The Warning is a rock band from Monterrey, started in 2013 by three sisters. Daniela and Alejandra Villarreal are well known for their 2014 cover of Metallica's "Enter Sandman" on their YouTube page, garnering attention from the likes of Muse and Coldplay; as of December 2019 it had reached over 19.8 million views on YouTube. Drummer Paulina Villarreal Vélez was interviewed by Tom Tom Magazine a year before The Warning's cover of "Enter Sandman" became popular. Metallica lead guitarist Kirk Hammett praised Pau's performance on "Enter Sandman," stating "The drummer kicks maximum ass!"In 2015, The Warning raised enough money on GoFundMe to release an EP of six original songs, titled Escape the Mind. The popularity of The Warning's cover of "Enter Sandman" led to a guest appearance on The Ellen DeGeneres Show on April 24, 2015. In addition to their GoFundMe page, they received funding by The Ellen Show and Target in order to attend a 5-week long summer program at Berklee College of Music. Rock Band was a major influence in the trio's formation of the band, two of their original songs are featured in the fourth game.

They performed at TEDx'University of Nevada' twice, first in January 2016 and January 2017, telling the story of their journey as a band of sisters in between songs. The Warning began recording their debut album XXI Century Blood in 2016 at Sonic Ranch, released in 2017. In that same year, they were invited to open for legendary rock bands Aerosmith, Def Leppard, Alice Cooper at the Mother of All rock festival at the Forum Arena Monterrey. Additionally, they opened for The Killers at Arena Monterrey in April 2018; the group announced in 2018 that they would be heading to Sphere Studios in Los Angeles to record their second studio album. The album, titled Queen of the Murder Scene, was released on November 25, 2018, it achieved high showings in the iTunes and Amazon rock music charts for several weeks after release, despite it being independent. The single "Narcisista" debuted live and was released on June 14, 2019, marking it the band's first Spanish song; the group announced on December 18, 2019 via their official YouTube channel that they would be conducting their first large scale tour of North America in 2020.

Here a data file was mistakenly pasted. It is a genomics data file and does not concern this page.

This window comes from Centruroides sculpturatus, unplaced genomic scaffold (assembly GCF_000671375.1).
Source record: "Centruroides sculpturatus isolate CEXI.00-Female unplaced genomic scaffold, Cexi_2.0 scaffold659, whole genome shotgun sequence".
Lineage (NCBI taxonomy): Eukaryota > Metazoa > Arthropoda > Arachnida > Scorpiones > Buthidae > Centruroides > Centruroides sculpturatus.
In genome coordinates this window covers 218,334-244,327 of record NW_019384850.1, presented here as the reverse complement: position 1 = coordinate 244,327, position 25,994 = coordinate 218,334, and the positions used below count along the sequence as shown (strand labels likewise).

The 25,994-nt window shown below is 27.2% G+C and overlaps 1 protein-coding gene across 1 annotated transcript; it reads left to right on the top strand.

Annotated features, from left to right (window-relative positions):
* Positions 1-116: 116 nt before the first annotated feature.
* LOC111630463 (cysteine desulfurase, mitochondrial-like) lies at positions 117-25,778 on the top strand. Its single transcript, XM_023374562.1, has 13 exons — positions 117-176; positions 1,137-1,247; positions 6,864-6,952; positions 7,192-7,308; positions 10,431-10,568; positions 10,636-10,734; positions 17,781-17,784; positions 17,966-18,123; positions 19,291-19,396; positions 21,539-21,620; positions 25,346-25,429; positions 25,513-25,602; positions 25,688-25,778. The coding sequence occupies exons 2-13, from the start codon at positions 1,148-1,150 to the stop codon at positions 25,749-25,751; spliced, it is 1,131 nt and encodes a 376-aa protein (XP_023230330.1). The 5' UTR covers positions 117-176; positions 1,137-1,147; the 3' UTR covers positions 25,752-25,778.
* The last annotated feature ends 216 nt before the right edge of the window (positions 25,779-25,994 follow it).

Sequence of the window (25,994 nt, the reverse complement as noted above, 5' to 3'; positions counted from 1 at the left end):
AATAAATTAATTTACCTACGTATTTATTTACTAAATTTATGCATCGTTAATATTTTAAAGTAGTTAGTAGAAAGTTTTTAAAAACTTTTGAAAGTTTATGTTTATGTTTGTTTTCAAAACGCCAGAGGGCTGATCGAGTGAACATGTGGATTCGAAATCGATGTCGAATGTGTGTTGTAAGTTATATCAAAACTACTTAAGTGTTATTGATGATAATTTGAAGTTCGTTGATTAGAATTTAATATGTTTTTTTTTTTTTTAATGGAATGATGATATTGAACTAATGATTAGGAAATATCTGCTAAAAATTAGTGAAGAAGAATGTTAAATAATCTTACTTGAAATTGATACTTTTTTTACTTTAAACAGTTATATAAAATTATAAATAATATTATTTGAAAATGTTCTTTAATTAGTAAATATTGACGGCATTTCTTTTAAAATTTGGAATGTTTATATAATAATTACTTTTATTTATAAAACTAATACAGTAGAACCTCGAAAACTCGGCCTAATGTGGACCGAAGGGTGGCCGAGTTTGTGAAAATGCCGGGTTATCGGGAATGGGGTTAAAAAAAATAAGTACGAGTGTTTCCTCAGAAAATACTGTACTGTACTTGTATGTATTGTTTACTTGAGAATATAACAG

The tour will commence on March 14, 2020 in Mexico and make stops throughout the United States and Canada and finish up back in Mexico on May 2, 2020. There are 23 concert dates in total. Daniela "Dany" Villarreal - vocals, guitars Paulina "Pau" Villarreal - drums, keyboards Alejandra "Ale" Villarreal - bass, backing vocals Studio albums XXI Century Blood Queen of the Murder Scene untitled third album EPs Escape the Mind Singles Free Falling Narcisista Official website